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Should I have an IRA?
Old 03-22-2008, 08:07 AM   #1
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Should I have an IRA?

Here's our situation:
-My wife and I have a combined gross income of roughly $300M.
-We are in our mid-30's.
-We just set up traditional IRA's for both of us 3 years ago. Each year, we have contributed the max amount ($4,000, $4,000, $5,000).
-We both max out our 401k and also have other money in taxable mutual fund accounts

During our tax review this year, our accountant told us to get out of the IRA's and just transfer the money to traditional taxable investment accounts. I'm not exactly sure how he explained it, but I believe he said we make too much money to get any tax benefit from the IRA. He said something about the tax-free growth benefit NOW won't be that big of a deal once we start tapping into the money in retirement due to capital gains. Then he said, bottom line, it would likely just be easier and simpler just to have the money in a taxable account. Otherwise, "there are things" we need to do each year for taxes that will make it more of a hassle to have the money in an IRA.

Anyone care to help clarify or provide advice? Should we have the money in an IRA or just move it to a taxable account?

Also, is there something about the 2010 Roth IRA "opportunity" that makes it worthwhile to keep the IRA in place and move it to a Roth in 2010?
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Old 03-22-2008, 08:37 AM   #2
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Your IRA is just a complication in your life. You are not able to deduct from your income any of the contributions, but the earnings grow tax-deferred. That is, you have a non-deductible traditional IRA. Let's see what that gets you:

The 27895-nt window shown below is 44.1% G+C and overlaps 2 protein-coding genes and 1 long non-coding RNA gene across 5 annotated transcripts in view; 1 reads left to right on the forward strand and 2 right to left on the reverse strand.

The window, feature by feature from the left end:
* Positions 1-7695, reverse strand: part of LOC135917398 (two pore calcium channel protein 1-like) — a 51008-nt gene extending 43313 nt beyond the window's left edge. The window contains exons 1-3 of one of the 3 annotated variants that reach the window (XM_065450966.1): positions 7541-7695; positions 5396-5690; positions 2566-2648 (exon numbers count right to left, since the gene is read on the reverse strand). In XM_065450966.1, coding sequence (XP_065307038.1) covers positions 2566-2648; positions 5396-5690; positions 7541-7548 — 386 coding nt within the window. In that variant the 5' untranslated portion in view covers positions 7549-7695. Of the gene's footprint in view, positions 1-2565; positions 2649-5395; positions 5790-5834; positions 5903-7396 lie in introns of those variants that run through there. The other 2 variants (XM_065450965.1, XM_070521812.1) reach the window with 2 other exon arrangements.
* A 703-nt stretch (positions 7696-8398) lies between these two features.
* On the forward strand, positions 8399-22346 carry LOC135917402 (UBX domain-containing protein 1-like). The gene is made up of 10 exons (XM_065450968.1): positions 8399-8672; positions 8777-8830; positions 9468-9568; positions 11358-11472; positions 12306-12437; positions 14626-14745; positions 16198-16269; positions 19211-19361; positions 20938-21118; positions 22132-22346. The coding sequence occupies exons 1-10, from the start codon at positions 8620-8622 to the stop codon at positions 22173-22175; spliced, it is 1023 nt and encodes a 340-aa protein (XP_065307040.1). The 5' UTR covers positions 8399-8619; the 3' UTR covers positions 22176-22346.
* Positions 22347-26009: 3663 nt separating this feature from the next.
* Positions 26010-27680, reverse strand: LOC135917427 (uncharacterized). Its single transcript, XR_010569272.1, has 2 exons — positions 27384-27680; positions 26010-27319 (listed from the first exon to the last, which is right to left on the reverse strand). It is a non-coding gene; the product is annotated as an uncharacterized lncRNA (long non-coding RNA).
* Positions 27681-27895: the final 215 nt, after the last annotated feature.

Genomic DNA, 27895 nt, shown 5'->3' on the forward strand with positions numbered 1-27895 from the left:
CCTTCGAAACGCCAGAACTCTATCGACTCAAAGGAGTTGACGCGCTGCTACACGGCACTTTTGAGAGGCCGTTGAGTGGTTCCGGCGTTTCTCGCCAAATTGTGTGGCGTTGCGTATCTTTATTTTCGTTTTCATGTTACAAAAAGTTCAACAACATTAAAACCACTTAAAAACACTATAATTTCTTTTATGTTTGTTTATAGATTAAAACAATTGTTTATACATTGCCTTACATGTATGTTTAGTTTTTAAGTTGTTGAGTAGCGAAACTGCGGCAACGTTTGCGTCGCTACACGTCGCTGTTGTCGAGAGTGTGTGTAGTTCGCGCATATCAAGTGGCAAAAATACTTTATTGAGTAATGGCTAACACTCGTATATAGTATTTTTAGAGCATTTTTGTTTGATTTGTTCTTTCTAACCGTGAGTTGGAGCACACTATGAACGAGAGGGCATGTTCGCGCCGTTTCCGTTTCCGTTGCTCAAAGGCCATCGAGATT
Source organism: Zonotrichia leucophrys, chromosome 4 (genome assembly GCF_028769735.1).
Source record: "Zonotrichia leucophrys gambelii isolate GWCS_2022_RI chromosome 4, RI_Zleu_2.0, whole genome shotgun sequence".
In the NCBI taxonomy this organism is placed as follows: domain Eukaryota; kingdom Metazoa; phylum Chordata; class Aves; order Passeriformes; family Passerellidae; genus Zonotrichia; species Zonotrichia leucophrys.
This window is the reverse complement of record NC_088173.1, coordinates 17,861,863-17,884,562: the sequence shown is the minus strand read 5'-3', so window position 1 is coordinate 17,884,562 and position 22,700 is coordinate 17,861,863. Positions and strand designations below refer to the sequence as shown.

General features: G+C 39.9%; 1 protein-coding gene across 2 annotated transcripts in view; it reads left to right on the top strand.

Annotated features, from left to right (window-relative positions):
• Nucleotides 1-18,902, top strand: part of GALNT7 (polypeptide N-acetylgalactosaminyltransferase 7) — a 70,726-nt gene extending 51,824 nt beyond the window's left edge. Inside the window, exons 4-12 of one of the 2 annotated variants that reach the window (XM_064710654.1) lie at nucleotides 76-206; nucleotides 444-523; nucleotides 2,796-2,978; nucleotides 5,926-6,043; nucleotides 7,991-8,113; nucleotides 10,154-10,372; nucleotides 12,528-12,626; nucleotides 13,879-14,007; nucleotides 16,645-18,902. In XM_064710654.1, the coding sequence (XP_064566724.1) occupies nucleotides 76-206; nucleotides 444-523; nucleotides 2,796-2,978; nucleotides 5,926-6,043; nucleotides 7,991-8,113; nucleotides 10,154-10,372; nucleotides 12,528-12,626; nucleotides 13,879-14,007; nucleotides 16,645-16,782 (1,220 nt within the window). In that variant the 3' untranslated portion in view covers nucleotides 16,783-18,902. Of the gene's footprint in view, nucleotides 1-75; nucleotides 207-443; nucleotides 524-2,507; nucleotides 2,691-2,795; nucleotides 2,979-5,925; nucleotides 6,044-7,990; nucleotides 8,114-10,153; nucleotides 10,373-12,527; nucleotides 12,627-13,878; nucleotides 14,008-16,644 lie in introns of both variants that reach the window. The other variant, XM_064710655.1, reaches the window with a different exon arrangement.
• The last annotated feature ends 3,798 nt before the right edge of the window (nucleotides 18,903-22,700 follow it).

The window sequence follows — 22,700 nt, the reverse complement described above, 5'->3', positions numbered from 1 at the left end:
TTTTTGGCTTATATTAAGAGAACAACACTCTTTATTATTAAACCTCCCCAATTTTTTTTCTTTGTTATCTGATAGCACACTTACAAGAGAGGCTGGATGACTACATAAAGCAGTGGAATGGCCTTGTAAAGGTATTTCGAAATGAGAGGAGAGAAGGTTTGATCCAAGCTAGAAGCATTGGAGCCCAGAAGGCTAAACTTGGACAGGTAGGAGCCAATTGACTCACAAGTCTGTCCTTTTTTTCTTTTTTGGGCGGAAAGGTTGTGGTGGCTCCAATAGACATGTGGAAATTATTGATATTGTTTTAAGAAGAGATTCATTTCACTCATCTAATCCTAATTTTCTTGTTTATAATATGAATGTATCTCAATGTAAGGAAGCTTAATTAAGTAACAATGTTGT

1. No tax deduction. Upon withdrawal your gains are taxed at your marginal income tax rate. Before withdrawal gains are tax-deferred.
2. If you die, your beneficiaries will pay taxes on it at their rate.
3. You have to fill out the pesky 8606 form when you contribute.
4. The amounts you can contribute are limited.
5. When you reach age 70.5, you must begin mandatory withdrawals and pay the taxes.
6. Penalties for early withdrawal before age 59.5.

In contrast, if you just contributed the money to a tax-efficient passively managed, very low expense ratio stock index fund, this is what you get:
1. No tax deduction, but upon withdrawal your gains are taxed at your much lower long term capital gains tax rate. Before withdrawal gains are tax-deferred.
2. If you die, your heirs get all the gains tax-free.
3. No pesky forms to fill out when you contribute, but you must save your annual statements so you can work out the cap gains in the future.
4. The amounts you can contribute are unlimited.
5. When you get old, you are not forced to begin withdrawals.
6. You can withdraw at any time. No penalties.

The idea that you can convert to a Roth IRA in 2010 is true. You will pay the taxes on any gains at your marginal income tax rate and then the funds will be tax-free. But at your marginal income tax bracket that's a big price to pay. Because these accounts are so small relative to the rest of your finances, they are not really going to make any impact.